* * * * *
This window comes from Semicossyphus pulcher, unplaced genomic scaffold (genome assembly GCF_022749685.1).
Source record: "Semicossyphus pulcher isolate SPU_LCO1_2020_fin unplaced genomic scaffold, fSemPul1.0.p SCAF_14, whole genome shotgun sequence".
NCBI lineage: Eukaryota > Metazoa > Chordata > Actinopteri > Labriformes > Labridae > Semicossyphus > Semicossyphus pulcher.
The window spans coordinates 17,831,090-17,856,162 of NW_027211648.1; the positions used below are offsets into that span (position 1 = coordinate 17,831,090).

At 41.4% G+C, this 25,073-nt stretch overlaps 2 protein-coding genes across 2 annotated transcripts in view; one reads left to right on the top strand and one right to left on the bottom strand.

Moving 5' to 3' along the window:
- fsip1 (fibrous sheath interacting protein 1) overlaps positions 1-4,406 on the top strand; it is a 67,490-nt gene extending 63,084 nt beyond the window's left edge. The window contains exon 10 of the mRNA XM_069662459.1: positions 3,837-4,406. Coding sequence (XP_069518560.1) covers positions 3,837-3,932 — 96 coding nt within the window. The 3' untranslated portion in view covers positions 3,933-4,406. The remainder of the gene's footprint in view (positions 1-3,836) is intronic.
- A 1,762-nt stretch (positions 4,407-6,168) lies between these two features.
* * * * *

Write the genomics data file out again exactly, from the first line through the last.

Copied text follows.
This window comes from Semicossyphus pulcher, unplaced genomic scaffold (genome assembly GCF_022749685.1).
Source record: "Semicossyphus pulcher isolate SPU_LCO1_2020_fin unplaced genomic scaffold, fSemPul1.0.p SCAF_14, whole genome shotgun sequence".
NCBI lineage: Eukaryota > Metazoa > Chordata > Actinopteri > Labriformes > Labridae > Semicossyphus > Semicossyphus pulcher.
The window spans coordinates 17,831,090-17,856,162 of NW_027211648.1; the positions used below are offsets into that span (position 1 = coordinate 17,831,090).

At 41.4% G+C, this 25,073-nt stretch overlaps 2 protein-coding genes across 2 annotated transcripts in view; one reads left to right on the top strand and one right to left on the bottom strand.

Moving 5' to 3' along the window:
- fsip1 (fibrous sheath interacting protein 1) overlaps positions 1-4,406 on the top strand; it is a 67,490-nt gene extending 63,084 nt beyond the window's left edge. The window contains exon 10 of the mRNA XM_069662459.1: positions 3,837-4,406. Coding sequence (XP_069518560.1) covers positions 3,837-3,932 — 96 coding nt within the window. The 3' untranslated portion in view covers positions 3,933-4,406. The remainder of the gene's footprint in view (positions 1-3,836) is intronic.
- A 1,762-nt stretch (positions 4,407-6,168) lies between these two features.